Seeing the response to the previous question, this one is not hard to guess. Looking for a result, and especially looking for a quick result, is possibly the worst attitude for learning meditation. Don’t look for results; just refine the practice. And over time, you will find life improving.
The most important thing is to notice the busy mind. When you notice it you are not involved in it, so you can feel good when you notice your mind is racing – you are being mindful of a racing mind. Don’t struggle or fight your mind; this is a guarantee for suffering. Rather commit to coming back to your breath as much as you can, whenever you can, and just be easy on any judgments. Even after more than two decades of meditating I can still have some pretty “racing mind” meditation sessions. It’s quite normal, so just relax and remember every moment you are present is fantastic. Take a glass-half-full attitude.
The key thing is to relax. What is pain? It is strong sensation mixed with an attitude of rejection – “I don’t like this! I want it to end!” There are two types of physical pain any meditator encounters. The first is the pain that comes from sustained awareness of the body, which will reveal the discomfort inherent within it. To work with this kind of pain, begin by setting your posture up very carefully, and then relaxing into the discomfort. Settle into your pain in the same way that you would settle into your favourite easy chair. Don’t let yourself be caught up in thinking and worrying. Just relax, until the session ends. The second type of physical pain is the body’s signal that you are straining something that should not be strained. This kind of pain is telling you to move, and it is best to respect it. But how can you tell if this message is really the body’s defence mechanism, or just a way of avoiding discomfort? Only time will give you the experience to tell the difference. As a rough guide, be particularly careful of pain in joints. Muscles relax, but joints do not.
Like physical pain, emotional pain can arise at any time. This question cannot be separated from our next question, because emotional pain is normally wrapped up in a story we are telling ourselves about the difficulties of our life. The first thing is to ignore whatever story we are telling ourselves. Then identify the emotion that is dominating your session, and see if you can locate it in the body. If no location appears, then settle your awareness in the area of the heart. Then surrender into the pain. Don’t believe the story you are telling yourself about the pain; just allow yourself to feel the emotion. You will find that the emotion will swell up, peak, and then gradually or suddenly die down again. Nothing lasts forever.
This question has an objective and a subjective aspect to it. Objectively, we give ourselves a period of time within which to practice mindfulness. It is best not to make the period so long that it becomes unattainable, but not so short that it contains no challenge. Begin by setting your target close enough to hit. Early in our practice we might decide to practise for 10 minutes, or 15, or 20. Research has shown that it can take 20 minutes for body and mind to settle to the point where changes in the brain begin to occur. But once we set a time and begin the period, then stick to it. If you feel the time is too long, you can always shorten it. And if you think the time is too brief, you can always lengthen it.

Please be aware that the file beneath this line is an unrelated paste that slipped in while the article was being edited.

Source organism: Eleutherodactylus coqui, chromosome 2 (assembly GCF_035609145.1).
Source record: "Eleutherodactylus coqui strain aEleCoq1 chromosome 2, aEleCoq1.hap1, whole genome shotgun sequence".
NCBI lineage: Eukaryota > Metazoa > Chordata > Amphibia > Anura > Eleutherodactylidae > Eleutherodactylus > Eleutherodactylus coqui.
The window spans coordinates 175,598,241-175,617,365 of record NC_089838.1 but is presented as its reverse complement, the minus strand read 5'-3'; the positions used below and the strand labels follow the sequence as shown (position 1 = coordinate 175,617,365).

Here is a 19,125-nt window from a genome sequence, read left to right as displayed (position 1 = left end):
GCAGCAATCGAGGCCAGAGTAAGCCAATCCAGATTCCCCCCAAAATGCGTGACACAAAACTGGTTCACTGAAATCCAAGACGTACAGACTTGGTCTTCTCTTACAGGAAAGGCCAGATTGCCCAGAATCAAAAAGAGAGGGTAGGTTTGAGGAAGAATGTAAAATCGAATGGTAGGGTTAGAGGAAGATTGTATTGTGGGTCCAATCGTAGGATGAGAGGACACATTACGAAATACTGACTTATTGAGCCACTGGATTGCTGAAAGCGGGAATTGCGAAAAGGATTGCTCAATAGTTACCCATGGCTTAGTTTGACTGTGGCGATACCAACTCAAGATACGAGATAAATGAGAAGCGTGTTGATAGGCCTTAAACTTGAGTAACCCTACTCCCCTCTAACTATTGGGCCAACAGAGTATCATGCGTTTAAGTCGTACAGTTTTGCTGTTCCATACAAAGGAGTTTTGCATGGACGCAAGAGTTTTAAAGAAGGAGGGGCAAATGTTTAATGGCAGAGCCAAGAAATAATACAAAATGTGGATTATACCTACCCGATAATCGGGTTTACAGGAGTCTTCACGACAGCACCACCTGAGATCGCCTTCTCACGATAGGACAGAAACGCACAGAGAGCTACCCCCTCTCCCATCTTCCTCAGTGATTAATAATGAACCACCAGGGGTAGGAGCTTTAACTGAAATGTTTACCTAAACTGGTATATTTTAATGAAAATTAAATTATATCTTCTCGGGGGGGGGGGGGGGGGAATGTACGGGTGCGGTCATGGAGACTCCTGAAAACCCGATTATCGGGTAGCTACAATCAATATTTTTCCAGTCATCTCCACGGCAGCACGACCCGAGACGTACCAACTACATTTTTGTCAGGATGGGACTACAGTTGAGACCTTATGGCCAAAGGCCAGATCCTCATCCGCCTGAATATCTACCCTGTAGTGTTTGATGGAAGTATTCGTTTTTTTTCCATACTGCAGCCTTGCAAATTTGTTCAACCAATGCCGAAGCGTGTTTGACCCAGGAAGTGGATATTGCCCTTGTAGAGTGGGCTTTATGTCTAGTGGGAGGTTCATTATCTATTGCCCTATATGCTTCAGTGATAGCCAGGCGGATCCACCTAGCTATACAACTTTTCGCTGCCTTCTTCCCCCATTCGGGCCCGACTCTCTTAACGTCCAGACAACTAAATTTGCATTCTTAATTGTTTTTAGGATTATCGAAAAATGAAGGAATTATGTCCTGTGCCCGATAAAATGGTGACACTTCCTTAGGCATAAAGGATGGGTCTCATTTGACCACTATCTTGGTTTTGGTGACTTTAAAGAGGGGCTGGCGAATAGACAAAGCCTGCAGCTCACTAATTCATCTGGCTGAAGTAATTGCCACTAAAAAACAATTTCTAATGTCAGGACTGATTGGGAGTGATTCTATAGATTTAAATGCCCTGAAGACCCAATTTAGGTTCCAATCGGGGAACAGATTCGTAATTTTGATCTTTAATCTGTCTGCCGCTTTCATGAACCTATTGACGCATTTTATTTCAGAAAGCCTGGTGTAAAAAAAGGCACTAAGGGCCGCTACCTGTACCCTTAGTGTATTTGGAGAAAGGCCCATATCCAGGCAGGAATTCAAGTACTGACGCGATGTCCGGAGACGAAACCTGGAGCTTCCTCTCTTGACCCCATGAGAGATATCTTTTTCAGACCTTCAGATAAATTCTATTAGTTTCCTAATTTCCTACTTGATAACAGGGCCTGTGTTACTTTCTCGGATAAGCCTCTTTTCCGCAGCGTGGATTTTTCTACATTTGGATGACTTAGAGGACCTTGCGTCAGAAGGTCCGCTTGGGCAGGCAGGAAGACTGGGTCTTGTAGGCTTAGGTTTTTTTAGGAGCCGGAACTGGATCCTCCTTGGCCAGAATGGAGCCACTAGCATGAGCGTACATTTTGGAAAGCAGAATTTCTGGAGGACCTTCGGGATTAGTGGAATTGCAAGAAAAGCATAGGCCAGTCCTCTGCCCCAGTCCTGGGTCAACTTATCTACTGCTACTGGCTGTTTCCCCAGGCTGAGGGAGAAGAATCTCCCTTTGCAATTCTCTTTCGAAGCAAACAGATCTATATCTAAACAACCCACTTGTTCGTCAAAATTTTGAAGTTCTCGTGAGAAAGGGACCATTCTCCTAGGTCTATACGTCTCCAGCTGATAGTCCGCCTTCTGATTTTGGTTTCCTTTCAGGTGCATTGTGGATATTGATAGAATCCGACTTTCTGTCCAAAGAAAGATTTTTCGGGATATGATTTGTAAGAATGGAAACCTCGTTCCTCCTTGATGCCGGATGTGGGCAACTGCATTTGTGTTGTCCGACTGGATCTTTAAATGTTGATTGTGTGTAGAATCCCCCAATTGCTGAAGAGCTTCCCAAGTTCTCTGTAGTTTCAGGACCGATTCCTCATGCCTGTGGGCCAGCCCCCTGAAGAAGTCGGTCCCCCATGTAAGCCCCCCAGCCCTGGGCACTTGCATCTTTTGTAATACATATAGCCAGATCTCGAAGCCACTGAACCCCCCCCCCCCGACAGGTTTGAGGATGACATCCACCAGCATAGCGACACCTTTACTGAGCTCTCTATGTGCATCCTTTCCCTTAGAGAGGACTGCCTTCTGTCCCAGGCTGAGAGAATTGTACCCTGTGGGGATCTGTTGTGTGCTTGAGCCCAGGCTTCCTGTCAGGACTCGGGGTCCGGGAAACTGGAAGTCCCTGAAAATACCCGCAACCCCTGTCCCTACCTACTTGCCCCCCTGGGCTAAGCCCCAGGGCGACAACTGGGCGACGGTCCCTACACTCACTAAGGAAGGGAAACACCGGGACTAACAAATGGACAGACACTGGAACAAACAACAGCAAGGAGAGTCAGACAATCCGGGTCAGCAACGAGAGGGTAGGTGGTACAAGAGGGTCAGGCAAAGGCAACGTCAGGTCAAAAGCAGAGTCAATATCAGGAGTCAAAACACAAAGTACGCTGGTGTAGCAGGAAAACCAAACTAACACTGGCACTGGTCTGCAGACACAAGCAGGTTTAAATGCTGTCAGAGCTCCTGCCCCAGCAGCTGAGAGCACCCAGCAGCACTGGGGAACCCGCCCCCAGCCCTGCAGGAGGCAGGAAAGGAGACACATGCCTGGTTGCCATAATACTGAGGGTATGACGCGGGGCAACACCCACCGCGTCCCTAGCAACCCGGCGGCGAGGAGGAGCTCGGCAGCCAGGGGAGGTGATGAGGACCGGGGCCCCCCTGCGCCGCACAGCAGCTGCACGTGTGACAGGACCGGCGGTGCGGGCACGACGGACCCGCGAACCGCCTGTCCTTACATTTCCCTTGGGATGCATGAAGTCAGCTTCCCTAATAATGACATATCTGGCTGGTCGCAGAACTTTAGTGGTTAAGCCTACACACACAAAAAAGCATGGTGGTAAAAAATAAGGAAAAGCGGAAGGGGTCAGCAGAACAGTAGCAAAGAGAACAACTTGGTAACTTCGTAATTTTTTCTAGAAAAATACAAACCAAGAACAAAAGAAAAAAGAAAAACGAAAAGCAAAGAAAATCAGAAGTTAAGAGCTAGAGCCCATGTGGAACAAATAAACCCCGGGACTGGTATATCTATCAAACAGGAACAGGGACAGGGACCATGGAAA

Subjectively, if you are practising, feeling discomfort, and want to end the period, then first allow yourself the freedom to simply feel the discomfort, in the body and the mind. Surrender to it. Breathe into your discomfort, and relax. You may find this solves the problem and you can complete your period. But if you still want to end the period, then do so, but do not move quickly. Mentally resolve to end the period early, move out of your posture slowly and mindfully, and review your experience. Do you have to change your practice time? Or was this a unique situation?
Formal meditation practice refers to the times that you set aside to do a mindfulness technique, such as mindfulness of breathing, without letting anything else get in the way. Creating a lifestyle that includes time for formal practice is essential for cultivating mindfulness to any depth.
Informal mindful meditation practice refers to bringing your mindfulness to bear on whatever activity you may be doing, i.e. being present and engaged with whatever you are doing in your life. This allows your mindfulness to permeate every aspect of your waking day. Engaging in this practice develops your skill as a mindfulness practitioner, as you come to the point where you can apply mindfulness to any aspect of your life.
Informal meditation practice can be applied in particular to any kind of routine physical activity. If you have some routine tasks that you don’t have to think about, such as domestic chores, then pick one or two and make it a point to do it mindfully. Don’t use any electronic devices during your activity, and bring all your focus on the task. Each time you realise your mind has slipped away from what you are doing, drop your thinking and return to the task. And try to do it unhurriedly, and as well as possible.
Driving is an excellent opportunity for informal mindfulness practice. We have to focus on our driving in order to do it safely, so make a practice of it. Turn off the devices and focus fully on driving. Feel your body in your seat, and in particular your hands on the wheel and your feet on the pedals. Scan your environment continuously. Every time you realise your mind has slipped off from your driving, drop your thinking and return to your driving.